Home Baseball Dodgers Offseason: What Might a Trade for Shohei Ohtani Look Like?

Dodgers Offseason: What Might a Trade for Shohei Ohtani Look Like?

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The Dodgers head into the offseason with quite a few questions looming about their 2023 roster. Trea Turner, Clayton Kershaw, Tyler Anderson, and Andrew Heaney (among others) are heading into free agency, and the team has decisions to make on whether to bring back Justin Turner (who has a $16 million team option) and Cody Bellinger (a non-tender candidate heading into his final year of salary arbitration).

Among those names mentioned are three starting pitchers and the guy who got the most playing time at designated hitter for the Dodgers in 2022. Hmmmm, I wonder if there might be a way to fill a starting pitcher hole and a DH hole with just one roster spot.

As luck would have it, just across town — and I mean way across town, the kind of “across town” you have to drive through eight other cites and switch counties to get to — there’s a starting pitcher/DH who has recently shown a wee bit of dissatisfaction with his current situation.

Angels P/DH Shohei Ohtani returned home to Japan this week and, in his first interview, was critical of Anaheim’s season (while diplomatically not naming the team specifically):

“I have to say that August and September in particular felt longer to me than last year,” Ohtani said, speaking in Japanese. “We were not able to play as many good games as we would like — including 14 consecutive losses. So I have a rather negative impression of this season.”

Going into his last season before free agency, it seems that Ohtani might welcome a trade to a team that is more likely to play more “good games,” possibly even into October.

So what might a trade between the Angels and Dodgers look like?

It wouldn’t be cheap for the Dodgers, that’s for sure. Ohtani will be making $30 million in 2023, and while normally a team whose owner is trying to sell might be looking to shed that salary, Shohei is Anaheim’s top marketing tool as a team. In 2022, they did three different Ohtani bobblehead giveaways, plus an Ohtani tote bag, an Ohtani snow globe, an Ohtani t-shirt, and an Ohtani baseball cap. So the Angels won’t be as desperate to shed the $30 million so some losing teams might be.

The one thing that might make Ohtani more affordable is that it’s just one year left before free agency, and the Angels by this point have to know they’re likely to lose him for nothing a year from now. BaseballTradeValues.com listed Ohtani’s median trade value at $52 million — which means they’re estimating him to be worth roughly $82 million in 2023, $52 million more than his salary.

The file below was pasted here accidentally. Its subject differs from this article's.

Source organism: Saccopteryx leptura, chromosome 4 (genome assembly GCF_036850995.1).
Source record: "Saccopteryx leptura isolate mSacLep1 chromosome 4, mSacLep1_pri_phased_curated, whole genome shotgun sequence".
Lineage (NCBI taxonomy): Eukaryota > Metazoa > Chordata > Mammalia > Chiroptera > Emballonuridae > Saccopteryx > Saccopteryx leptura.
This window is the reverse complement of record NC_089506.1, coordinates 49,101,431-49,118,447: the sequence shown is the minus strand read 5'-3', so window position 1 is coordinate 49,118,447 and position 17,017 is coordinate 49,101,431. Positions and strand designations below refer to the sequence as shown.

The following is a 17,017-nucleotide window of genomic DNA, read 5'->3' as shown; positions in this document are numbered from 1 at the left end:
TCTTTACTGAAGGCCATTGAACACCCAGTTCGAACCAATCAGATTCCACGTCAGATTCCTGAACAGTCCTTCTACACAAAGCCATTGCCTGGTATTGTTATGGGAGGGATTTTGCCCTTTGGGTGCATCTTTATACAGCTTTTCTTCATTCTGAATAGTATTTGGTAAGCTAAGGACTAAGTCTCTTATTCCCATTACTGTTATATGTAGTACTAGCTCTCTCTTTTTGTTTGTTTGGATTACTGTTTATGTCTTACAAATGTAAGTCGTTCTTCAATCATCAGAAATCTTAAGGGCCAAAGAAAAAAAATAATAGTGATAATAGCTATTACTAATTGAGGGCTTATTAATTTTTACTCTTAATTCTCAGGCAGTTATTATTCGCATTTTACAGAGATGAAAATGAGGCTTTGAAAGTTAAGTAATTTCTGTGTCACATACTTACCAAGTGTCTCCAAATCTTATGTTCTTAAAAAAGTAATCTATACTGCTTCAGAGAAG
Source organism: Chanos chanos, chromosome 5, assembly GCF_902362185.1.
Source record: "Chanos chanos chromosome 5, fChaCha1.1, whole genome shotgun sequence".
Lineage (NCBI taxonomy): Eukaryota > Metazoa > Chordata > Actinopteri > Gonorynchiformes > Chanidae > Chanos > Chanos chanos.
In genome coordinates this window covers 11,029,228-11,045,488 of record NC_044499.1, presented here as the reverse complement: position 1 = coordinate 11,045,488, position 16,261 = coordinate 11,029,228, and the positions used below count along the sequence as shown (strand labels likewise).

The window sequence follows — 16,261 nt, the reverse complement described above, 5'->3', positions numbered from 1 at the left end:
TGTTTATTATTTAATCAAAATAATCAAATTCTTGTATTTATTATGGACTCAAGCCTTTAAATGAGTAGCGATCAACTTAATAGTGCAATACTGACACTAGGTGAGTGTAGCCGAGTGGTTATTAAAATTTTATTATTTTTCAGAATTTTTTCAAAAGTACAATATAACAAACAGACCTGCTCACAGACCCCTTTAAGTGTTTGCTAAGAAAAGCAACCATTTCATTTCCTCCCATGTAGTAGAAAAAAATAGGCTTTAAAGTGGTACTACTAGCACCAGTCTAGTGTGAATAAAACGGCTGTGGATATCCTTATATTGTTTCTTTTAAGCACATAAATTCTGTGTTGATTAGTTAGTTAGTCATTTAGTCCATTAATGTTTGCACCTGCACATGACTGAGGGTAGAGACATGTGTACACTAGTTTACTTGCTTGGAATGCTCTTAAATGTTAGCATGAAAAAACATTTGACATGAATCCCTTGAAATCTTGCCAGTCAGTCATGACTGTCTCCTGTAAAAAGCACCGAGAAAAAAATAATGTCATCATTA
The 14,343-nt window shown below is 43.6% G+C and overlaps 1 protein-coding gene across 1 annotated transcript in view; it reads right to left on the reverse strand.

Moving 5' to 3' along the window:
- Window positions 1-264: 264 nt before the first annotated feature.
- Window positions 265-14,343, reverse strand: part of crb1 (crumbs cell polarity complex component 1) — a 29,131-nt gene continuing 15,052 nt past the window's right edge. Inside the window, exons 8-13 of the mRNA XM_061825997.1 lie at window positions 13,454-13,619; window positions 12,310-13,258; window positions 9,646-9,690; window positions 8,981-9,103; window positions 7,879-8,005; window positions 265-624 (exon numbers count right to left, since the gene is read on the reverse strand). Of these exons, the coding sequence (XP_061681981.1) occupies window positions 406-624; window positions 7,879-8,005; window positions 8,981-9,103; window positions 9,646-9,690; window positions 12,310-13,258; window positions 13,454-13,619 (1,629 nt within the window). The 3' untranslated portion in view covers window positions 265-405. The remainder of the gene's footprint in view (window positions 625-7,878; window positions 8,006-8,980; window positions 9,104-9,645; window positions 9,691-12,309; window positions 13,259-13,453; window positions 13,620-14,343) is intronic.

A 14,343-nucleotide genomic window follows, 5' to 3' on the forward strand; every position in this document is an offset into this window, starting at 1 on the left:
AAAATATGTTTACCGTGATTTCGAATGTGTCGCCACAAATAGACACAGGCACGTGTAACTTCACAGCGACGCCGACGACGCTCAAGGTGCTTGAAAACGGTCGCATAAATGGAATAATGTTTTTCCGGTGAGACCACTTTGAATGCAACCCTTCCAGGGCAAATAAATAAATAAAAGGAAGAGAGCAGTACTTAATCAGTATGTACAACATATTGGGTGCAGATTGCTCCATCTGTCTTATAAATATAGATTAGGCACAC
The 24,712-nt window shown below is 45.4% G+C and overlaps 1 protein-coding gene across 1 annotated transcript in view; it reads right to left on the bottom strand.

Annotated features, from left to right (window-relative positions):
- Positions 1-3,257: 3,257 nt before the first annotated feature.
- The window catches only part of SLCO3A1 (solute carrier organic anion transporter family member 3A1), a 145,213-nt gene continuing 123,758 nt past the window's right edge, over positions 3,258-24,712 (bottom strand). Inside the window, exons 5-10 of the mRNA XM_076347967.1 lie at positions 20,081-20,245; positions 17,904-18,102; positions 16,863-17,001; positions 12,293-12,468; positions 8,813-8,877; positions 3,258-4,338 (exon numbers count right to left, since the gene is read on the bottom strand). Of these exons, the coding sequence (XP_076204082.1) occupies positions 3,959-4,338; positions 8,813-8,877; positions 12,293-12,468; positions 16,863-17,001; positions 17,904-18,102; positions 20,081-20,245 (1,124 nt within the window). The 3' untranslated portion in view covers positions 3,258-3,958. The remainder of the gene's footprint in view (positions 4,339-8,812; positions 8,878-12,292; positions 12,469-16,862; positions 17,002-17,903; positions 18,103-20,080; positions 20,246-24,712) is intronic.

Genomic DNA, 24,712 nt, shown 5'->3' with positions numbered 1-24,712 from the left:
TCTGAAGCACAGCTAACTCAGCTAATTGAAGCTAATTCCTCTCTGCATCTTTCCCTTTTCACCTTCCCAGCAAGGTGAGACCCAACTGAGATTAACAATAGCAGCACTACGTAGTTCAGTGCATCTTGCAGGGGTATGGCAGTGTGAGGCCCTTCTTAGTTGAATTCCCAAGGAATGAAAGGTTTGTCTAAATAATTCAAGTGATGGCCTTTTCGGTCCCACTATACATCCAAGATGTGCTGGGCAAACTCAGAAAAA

BaseballTradeValues can’t tell you everything, though. According to that site, Will Smith’s median trade value is $55 million, estimating him to be worth $86.2 million over the rest of his time with Los Angeles while being paid $31.2 million. So by that estimate, a straight-up Smith-for-Ohtani trade makes sense! No, the Angels would not do that trade.

The Angels would almost certainly want a pitcher back in the trade, so let’s start with top pitching prospect Bobby Miller. Then you also have to replace Ohtani’s bat; Anaheim has shown interest in the past in prospect Andy Pages, and he’s only gotten better since then. And then, to sweeten the deal, let’s throw in another top pitching prospect, Ryan Pepiot.

In this trade scenario, the Dodgers are giving up their top two pitching prospects and their fourth-best hitting prospect, numbers 2, 4, and 6 overall in their system. The median trade value on those three guys adds up to $68.1 million, about $16 million more than Ohtani.

It’s an overpay on the Dodgers’ side, but is it enough of an overpay for the Angels to bite? The Dodgers might need to throw in another lesser prospect or two so the Angels can sell the trade to their fan base as quality and quantity. Jorbit Vivas and Michael Grove are both on L.A.’s 40-man roster without a clear role going forward, so including them could kill two birds with one stone.

That brings our final proposal to a five-for-one trade with the Angels receiving $74.2 million in trade value and the Dodgers receiving $52 million. I don’t know if that would get it done, but it seems like it might work.

What do you think? What would you give up for the Dodgers to get Ohtani?

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